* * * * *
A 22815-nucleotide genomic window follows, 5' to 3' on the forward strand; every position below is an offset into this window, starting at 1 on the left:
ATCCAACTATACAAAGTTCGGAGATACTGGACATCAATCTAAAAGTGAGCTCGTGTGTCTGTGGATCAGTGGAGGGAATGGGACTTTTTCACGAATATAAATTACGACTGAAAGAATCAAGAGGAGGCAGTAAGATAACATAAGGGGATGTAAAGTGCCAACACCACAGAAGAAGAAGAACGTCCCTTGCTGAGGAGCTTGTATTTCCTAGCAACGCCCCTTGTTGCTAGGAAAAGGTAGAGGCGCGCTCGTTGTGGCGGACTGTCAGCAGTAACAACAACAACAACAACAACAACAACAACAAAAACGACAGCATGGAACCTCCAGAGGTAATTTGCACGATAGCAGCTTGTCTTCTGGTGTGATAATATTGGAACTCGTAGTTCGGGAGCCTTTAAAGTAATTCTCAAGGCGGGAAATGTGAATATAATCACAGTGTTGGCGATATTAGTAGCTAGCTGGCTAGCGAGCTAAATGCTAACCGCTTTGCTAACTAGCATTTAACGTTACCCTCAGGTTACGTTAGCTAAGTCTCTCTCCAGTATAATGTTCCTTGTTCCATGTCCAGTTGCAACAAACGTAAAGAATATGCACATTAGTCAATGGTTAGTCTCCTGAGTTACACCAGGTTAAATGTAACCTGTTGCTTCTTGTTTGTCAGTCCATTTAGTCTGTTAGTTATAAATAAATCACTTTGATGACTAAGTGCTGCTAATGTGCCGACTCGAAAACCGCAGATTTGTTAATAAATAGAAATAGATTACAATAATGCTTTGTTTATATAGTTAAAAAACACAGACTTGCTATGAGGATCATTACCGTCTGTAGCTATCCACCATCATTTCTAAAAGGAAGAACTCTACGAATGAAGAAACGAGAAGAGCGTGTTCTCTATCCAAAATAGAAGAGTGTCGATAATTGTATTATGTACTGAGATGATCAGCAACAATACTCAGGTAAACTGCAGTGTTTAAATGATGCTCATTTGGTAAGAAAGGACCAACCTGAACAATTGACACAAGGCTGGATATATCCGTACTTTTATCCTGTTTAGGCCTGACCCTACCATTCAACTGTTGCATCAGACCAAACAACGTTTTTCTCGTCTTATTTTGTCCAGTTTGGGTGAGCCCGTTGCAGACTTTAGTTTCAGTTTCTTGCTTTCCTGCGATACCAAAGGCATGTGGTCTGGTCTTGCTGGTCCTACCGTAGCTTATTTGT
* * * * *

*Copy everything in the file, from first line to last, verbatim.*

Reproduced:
A 22815-nucleotide genomic window follows, 5' to 3' on the forward strand; every position below is an offset into this window, starting at 1 on the left:
ATCCAACTATACAAAGTTCGGAGATACTGGACATCAATCTAAAAGTGAGCTCGTGTGTCTGTGGATCAGTGGAGGGAATGGGACTTTTTCACGAATATAAATTACGACTGAAAGAATCAAGAGGAGGCAGTAAGATAACATAAGGGGATGTAAAGTGCCAACACCACAGAAGAAGAAGAACGTCCCTTGCTGAGGAGCTTGTATTTCCTAGCAACGCCCCTTGTTGCTAGGAAAAGGTAGAGGCGCGCTCGTTGTGGCGGACTGTCAGCAGTAACAACAACAACAACAACAACAACAACAACAAAAACGACAGCATGGAACCTCCAGAGGTAATTTGCACGATAGCAGCTTGTCTTCTGGTGTGATAATATTGGAACTCGTAGTTCGGGAGCCTTTAAAGTAATTCTCAAGGCGGGAAATGTGAATATAATCACAGTGTTGGCGATATTAGTAGCTAGCTGGCTAGCGAGCTAAATGCTAACCGCTTTGCTAACTAGCATTTAACGTTACCCTCAGGTTACGTTAGCTAAGTCTCTCTCCAGTATAATGTTCCTTGTTCCATGTCCAGTTGCAACAAACGTAAAGAATATGCACATTAGTCAATGGTTAGTCTCCTGAGTTACACCAGGTTAAATGTAACCTGTTGCTTCTTGTTTGTCAGTCCATTTAGTCTGTTAGTTATAAATAAATCACTTTGATGACTAAGTGCTGCTAATGTGCCGACTCGAAAACCGCAGATTTGTTAATAAATAGAAATAGATTACAATAATGCTTTGTTTATATAGTTAAAAAACACAGACTTGCTATGAGGATCATTACCGTCTGTAGCTATCCACCATCATTTCTAAAAGGAAGAACTCTACGAATGAAGAAACGAGAAGAGCGTGTTCTCTATCCAAAATAGAAGAGTGTCGATAATTGTATTATGTACTGAGATGATCAGCAACAATACTCAGGTAAACTGCAGTGTTTAAATGATGCTCATTTGGTAAGAAAGGACCAACCTGAACAATTGACACAAGGCTGGATATATCCGTACTTTTATCCTGTTTAGGCCTGACCCTACCATTCAACTGTTGCATCAGACCAAACAACGTTTTTCTCGTCTTATTTTGTCCAGTTTGGGTGAGCCCGTTGCAGACTTTAGTTTCAGTTTCTTGCTTTCCTGCGATACCAAAGGCATGTGGTCTGGTCTTGCTGGTCCTACCGTAGCTTATTTGT